The new coronavirus outbreak has brought several issues to the global forefront and transportation of goods is one of them as an increasing number of countries close their borders with neighbors to prevent spreading the pandemic. Turkish haulers, meanwhile, have demanded that the EU temporarily remove the “quota” and “transit document” barriers for transporting goods from Turkey to Europe to prevent urgent supplies from getting stuck at border gates.
Fatih Şener, head of strategy and business development at the International Transporters Association (UND), said trucks carrying masks and pharmaceutical raw materials may have to wait at the Kapıkule Border Gate, in northwestern Tukey’s Edirne province bordering Bulgaria, for as long as five days for the transit documents. He demanded at least a temporary solution to such problems as the Turkish haulers have been struggling for years.
Şener emphasized the importance of logistics in the fight against the new coronavirus, which emerged late last year in the central Chinese province of Hubei. The virus outbreak was declared a pandemic by the World Health Organization (WHO) late Wednesday.
Şener was cited in a Thursday report by Turkish daily Dünya as saying that as the negative effects of the coronavirus on human health and economies increase, “it is vital to deliver materials such as medicines, pharmaceutical raw materials, masks, disinfectants and food quickly and safely to the target markets during this process.”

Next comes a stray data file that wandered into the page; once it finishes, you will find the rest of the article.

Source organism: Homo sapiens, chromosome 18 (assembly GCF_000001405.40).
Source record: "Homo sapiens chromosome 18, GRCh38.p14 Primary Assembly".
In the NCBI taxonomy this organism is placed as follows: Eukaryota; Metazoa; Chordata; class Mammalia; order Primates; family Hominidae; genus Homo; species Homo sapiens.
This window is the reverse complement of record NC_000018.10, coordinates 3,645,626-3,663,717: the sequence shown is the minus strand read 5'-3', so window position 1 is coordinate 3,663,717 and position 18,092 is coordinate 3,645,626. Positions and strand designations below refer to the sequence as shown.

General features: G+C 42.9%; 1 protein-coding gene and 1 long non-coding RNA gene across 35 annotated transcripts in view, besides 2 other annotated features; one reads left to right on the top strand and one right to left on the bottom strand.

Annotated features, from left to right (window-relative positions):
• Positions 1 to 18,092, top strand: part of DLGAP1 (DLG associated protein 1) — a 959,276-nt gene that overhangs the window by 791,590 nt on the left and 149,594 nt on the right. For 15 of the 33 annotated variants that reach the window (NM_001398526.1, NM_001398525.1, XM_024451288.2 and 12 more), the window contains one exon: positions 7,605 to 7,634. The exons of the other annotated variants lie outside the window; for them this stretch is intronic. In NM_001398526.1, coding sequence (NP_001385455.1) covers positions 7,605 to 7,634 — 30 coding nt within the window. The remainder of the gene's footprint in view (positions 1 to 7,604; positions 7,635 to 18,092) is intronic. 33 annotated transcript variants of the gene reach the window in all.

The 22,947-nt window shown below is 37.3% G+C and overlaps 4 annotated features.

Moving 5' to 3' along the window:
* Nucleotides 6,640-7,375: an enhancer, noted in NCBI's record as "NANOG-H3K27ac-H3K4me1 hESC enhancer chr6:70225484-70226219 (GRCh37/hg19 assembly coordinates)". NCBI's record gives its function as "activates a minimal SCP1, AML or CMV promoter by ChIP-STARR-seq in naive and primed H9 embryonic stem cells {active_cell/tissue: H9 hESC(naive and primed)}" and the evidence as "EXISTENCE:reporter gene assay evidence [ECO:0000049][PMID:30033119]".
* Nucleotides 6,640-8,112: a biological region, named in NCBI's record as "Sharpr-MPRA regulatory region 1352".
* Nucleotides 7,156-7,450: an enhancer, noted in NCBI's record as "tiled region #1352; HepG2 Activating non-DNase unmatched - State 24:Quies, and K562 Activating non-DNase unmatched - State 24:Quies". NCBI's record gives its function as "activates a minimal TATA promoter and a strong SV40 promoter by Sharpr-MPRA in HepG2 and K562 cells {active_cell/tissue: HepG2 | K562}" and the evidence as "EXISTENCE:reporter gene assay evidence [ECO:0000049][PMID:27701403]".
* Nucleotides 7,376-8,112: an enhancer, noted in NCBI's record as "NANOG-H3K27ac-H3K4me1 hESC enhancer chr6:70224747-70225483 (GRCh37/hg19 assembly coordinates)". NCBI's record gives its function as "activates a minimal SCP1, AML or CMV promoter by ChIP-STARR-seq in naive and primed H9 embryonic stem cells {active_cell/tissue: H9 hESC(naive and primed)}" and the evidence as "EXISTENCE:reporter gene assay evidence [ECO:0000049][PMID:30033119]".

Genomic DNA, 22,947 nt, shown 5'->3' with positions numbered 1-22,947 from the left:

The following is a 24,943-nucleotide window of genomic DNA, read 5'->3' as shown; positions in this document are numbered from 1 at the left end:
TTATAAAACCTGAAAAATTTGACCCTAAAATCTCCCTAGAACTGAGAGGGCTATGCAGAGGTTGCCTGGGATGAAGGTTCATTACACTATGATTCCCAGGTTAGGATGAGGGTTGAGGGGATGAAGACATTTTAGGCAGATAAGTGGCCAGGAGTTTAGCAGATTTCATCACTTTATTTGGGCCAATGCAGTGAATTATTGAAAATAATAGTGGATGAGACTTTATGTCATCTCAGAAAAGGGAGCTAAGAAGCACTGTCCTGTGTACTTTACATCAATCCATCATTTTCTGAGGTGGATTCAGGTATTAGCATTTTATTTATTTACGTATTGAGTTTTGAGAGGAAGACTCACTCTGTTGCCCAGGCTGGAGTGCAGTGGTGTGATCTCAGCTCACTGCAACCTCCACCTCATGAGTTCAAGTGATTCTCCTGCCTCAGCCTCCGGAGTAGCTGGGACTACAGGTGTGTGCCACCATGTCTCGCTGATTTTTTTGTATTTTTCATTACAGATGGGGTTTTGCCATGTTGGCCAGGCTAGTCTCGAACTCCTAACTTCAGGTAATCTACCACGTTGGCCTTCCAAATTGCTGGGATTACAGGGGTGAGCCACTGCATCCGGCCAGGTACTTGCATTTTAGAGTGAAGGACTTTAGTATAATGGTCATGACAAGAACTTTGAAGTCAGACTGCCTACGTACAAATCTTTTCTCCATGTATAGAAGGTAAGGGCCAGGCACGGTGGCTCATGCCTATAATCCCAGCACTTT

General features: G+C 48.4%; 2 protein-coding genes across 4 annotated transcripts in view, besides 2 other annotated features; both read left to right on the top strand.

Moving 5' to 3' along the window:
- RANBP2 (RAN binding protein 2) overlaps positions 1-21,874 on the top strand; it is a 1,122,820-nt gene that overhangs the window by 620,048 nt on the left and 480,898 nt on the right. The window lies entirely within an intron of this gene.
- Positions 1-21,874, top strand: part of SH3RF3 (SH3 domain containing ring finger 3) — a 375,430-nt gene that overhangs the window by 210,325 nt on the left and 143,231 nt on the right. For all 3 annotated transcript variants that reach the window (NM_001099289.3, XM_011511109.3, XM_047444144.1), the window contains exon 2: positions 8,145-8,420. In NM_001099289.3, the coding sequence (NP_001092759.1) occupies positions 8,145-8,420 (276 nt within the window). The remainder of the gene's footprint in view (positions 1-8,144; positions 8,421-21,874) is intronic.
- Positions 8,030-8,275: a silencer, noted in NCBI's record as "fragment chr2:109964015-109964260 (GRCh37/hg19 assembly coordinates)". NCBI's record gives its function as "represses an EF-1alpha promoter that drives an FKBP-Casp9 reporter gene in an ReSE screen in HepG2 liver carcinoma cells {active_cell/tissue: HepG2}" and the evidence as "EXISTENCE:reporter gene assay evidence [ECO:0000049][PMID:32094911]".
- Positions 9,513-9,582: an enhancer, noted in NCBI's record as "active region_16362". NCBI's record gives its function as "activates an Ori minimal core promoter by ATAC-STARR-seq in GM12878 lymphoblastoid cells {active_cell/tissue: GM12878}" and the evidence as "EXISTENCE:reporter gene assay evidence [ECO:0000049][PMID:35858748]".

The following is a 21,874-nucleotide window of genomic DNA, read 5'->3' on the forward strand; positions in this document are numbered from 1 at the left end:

The transit documents requirement should be removed, and the quota implementation should be halted, as requested by Turkish carriers, Şener said, noting that the haulers heading toward European countries such as Germany currently need to receive transit documents to pass through countries, namely Hungary or Slovenia.
He said at a minimum, they hope, the protocols will be removed for environmentally sensitive Euro 5 and Euro 6 vehicles.
Turkey has also initiated several other processes to aid trade and transportation via virus-hit Iran and Iraq, along the countries’ southern borders which were also closed as a precaution. With the coordinated works that are carried out by the Trade and Health Ministry, trade with those countries is set to be carried out via a buffer zone along the borders. The process has recently begun for the Iraqi border; however, it is still continuing at the Iranian border, a country which was severely affected by the outbreak with growing numbers of contagion and death cases.
UND officials stated that some 500 trucks are reaching the buffer zone located at the exit of the Habur Border Gate in southern Turkey’s Şırnak province along the Iraqi border daily. The border gate was initially closed for the cross passing on Feb. 29.
The intensive efforts in the region are likely to increase the export output speed to 700 vehicles per day. Before the borders were closed, an average of 1,500 rounds were made to Iraq daily.
The vehicles entering from Iraq to Turkey are now also subjected to a disinfection process, and the vehicles are kept for three hours afterwards. Emphasizing that UND closely monitors the process, the officials said: “Protective materials such as mask, gloves and disinfectants provided by UND are distributed to all drivers and those entering the area (buffer zone). In addition, warnings are given to ensure that the drivers do not touch each other during the load change and comply with the health rules."
UND CEO Alper Özel further announced that some 700 trucks that left Turkey and were stuck along the Turkmenistan-Iran border due to border closures are now finally heading toward the country without unloading their contents.
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